I wake up, make a cup of coffee, have a shower, and get ready for my nine to five. It’s a normal working day; except it isn’t. It’s a working day in quarantine.
Being in quarantine has changed my routine in many interesting ways. One such way is that I no longer wear makeup daily. I’ve stopped spending each morning penciling my eyebrows a little darker, lengthening my lashes with mascara, or carving a cheekbone with my bronzer palette. Without spending my mornings subtly improving my face through makeup, I’ve learned to love my face as it is.
Coming to rely on makeup:
I’ve struggled with insecurities about my face for at least a decade. Like many teenagers, I had bad acne. But my struggle with acne followed me into my early twenties. While I wasn’t permitted to wear foundation as a high school student, I came to rely on it as a matter of necessity as an adult.
To add to my plethora of adolescent insecurities, I also developed insecurity surrounding my eyes. In high school, a friend told me my eyes were, “a four out of ten.” I proceeded to develop new insecurity: my eyes. So I started wearing mascara daily, with no exceptions. Although I’ve since come to love my eyes, I still seldom leave my home without mascara on my lashes.
Makeup became my tool for covering up my insecurities. Bronzer slimmed my chubby cheeks. Mascara made my eyes look bigger and brighter. Foundation covered my acne and acne scars. I only really liked my face when it had makeup on it, and on some days, even that didn’t do the trick.
I had become so used to what my face looked like with makeup on it, that I learned to dislike my face as it is, naturally.
The pursuit of enoughness:
Don’t get me wrong: I love makeup. It can empower the people who use it and I enjoy the artistry of it. But, I had become so used to what my face looked like with makeup on it, that I learned to dislike my face as it is, naturally. In quarantine, without wearing makeup daily, I don’t have my made-up face to compare my natural face to. I look in the mirror and I see myself. For the first time in a long time, the beauty of the person looking back at me is enough.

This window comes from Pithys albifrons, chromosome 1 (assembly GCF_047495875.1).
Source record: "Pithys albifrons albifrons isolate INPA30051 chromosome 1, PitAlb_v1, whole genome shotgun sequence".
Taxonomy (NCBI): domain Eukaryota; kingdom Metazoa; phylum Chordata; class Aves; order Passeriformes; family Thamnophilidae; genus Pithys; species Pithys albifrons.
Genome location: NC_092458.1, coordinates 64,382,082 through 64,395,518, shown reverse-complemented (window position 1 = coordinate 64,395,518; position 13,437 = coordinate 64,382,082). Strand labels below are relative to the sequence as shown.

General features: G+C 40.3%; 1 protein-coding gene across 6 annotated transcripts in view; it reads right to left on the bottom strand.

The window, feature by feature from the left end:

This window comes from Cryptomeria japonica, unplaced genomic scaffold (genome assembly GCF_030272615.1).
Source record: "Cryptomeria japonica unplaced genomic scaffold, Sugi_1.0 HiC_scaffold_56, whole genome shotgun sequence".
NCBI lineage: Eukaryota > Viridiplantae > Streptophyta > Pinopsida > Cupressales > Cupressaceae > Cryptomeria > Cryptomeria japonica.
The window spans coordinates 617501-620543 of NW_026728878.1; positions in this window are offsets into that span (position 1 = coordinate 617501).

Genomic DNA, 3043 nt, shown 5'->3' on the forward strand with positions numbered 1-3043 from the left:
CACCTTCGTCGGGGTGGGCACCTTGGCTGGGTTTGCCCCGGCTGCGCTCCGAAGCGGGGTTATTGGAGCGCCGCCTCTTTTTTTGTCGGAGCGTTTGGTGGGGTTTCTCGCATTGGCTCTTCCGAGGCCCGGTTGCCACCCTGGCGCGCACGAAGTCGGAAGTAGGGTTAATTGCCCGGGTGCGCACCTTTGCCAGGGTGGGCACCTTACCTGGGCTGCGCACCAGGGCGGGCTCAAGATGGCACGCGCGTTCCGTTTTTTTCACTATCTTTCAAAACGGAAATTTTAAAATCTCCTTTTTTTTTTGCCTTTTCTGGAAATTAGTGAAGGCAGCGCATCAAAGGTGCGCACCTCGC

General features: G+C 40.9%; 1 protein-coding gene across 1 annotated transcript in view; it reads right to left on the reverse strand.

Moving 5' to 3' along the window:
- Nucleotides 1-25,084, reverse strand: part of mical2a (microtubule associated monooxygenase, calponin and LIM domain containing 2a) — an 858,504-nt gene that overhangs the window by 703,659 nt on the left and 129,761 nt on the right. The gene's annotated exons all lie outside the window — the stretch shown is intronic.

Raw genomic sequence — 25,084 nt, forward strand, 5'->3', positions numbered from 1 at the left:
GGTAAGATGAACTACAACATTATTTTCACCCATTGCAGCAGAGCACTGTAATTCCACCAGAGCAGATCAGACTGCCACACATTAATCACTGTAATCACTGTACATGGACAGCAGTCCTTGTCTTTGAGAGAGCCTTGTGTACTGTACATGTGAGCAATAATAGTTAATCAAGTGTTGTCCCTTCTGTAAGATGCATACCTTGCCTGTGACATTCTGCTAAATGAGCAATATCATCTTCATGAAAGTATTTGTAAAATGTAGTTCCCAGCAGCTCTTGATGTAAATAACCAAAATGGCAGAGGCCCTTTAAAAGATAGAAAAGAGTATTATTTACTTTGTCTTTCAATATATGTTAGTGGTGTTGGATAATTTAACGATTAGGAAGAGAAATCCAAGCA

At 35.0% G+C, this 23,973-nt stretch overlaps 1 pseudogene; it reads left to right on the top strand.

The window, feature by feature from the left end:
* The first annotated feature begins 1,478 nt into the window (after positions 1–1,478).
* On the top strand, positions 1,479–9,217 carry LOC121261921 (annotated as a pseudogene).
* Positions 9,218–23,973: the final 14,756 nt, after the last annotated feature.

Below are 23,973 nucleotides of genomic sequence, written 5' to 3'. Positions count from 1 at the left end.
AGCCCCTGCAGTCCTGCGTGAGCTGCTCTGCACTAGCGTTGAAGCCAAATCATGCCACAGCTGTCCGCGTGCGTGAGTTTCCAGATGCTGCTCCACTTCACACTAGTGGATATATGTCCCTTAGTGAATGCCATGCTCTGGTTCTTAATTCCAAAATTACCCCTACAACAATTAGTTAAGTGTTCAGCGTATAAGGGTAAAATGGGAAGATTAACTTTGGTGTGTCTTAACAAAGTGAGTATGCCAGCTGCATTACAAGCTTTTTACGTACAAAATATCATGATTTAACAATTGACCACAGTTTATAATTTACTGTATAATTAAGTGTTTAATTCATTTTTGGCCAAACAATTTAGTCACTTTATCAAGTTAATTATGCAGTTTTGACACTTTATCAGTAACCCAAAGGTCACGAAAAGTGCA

Enoughness is something I’ve been in pursuit of for most of my life. Much of the way that the world is represented to us through media and advertising is geared towards us feeling like we don’t have enough, and that we ourselves are not enough. I often reflect on how major corporations manufacture our insecurities to capitalize on them. Major cosmetic brand Maybelline is famous for its tagline, “Maybe she’s born with it. Maybe it’s Maybelline.” Taglines such as this perpetuate the idea that what you are born with is not enough. Forced to absorb this rhetoric, it’s easy to begin to believe these ideas of who is and isn’t “enough”.
Enoughness is something I’ve been in pursuit of for most of my life.
Unlearning beauty ideals, learning self-love:
While I’ve spent a lot of my adult life working to unlearn these ideals, that work takes time and is difficult. The work of unlearning beauty ideals that society has ingrained in us often involves deep introspection and a heck of a lot of reading. Imagine my surprise when quarantine (of all things!) helped me to unlearn some of the beauty ideals I’ve been working to overcome for at least a decade.
It’s a strange feeling for me to wake up, look in my mirror, and like what I see. It feels cheesy to articulate this feeling. Writing about self-acceptance often feels that way, but it shouldn’t. I deserve to feel that I am enough, as is. You deserve to feel enough. We deserve to feel enough.